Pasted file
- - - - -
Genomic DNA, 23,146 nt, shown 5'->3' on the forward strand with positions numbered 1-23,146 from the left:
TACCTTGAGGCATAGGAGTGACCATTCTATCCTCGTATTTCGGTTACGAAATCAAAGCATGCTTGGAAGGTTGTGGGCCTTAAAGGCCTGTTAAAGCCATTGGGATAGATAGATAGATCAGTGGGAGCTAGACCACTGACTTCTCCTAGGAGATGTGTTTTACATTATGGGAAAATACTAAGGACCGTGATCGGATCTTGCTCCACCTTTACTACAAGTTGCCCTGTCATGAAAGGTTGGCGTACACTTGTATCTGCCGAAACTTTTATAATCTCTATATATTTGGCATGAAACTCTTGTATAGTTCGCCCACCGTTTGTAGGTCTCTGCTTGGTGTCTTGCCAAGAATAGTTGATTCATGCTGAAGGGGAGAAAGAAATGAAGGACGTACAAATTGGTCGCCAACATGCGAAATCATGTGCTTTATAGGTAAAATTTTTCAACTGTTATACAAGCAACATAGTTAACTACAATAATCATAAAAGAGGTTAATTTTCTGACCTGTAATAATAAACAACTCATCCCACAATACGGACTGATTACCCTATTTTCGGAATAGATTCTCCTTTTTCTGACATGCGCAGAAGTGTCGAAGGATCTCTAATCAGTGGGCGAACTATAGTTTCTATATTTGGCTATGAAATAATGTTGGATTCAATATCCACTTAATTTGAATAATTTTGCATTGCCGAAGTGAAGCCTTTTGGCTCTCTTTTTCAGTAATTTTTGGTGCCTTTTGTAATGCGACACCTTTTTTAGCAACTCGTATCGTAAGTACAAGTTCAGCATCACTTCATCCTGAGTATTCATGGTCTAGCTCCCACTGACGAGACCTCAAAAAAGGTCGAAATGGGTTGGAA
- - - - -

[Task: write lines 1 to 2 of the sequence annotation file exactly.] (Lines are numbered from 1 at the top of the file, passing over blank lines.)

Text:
Genomic DNA, 23,146 nt, shown 5'->3' on the forward strand with positions numbered 1-23,146 from the left:
TACCTTGAGGCATAGGAGTGACCATTCTATCCTCGTATTTCGGTTACGAAATCAAAGCATGCTTGGAAGGTTGTGGGCCTTAAAGGCCTGTTAAAGCCATTGGGATAGATAGATAGATCAGTGGGAGCTAGACCACTGACTTCTCCTAGGAGATGTGTTTTACATTATGGGAAAATACTAAGGACCGTGATCGGATCTTGCTCCACCTTTACTACAAGTTGCCCTGTCATGAAAGGTTGGCGTACACTTGTATCTGCCGAAACTTTTATAATCTCTATATATTTGGCATGAAACTCTTGTATAGTTCGCCCACCGTTTGTAGGTCTCTGCTTGGTGTCTTGCCAAGAATAGTTGATTCATGCTGAAGGGGAGAAAGAAATGAAGGACGTACAAATTGGTCGCCAACATGCGAAATCATGTGCTTTATAGGTAAAATTTTTCAACTGTTATACAAGCAACATAGTTAACTACAATAATCATAAAAGAGGTTAATTTTCTGACCTGTAATAATAAACAACTCATCCCACAATACGGACTGATTACCCTATTTTCGGAATAGATTCTCCTTTTTCTGACATGCGCAGAAGTGTCGAAGGATCTCTAATCAGTGGGCGAACTATAGTTTCTATATTTGGCTATGAAATAATGTTGGATTCAATATCCACTTAATTTGAATAATTTTGCATTGCCGAAGTGAAGCCTTTTGGCTCTCTTTTTCAGTAATTTTTGGTGCCTTTTGTAATGCGACACCTTTTTTAGCAACTCGTATCGTAAGTACAAGTTCAGCATCACTTCATCCTGAGTATTCATGGTCTAGCTCCCACTGACGAGACCTCAAAAAAGGTCGAAATGGGTTGGAA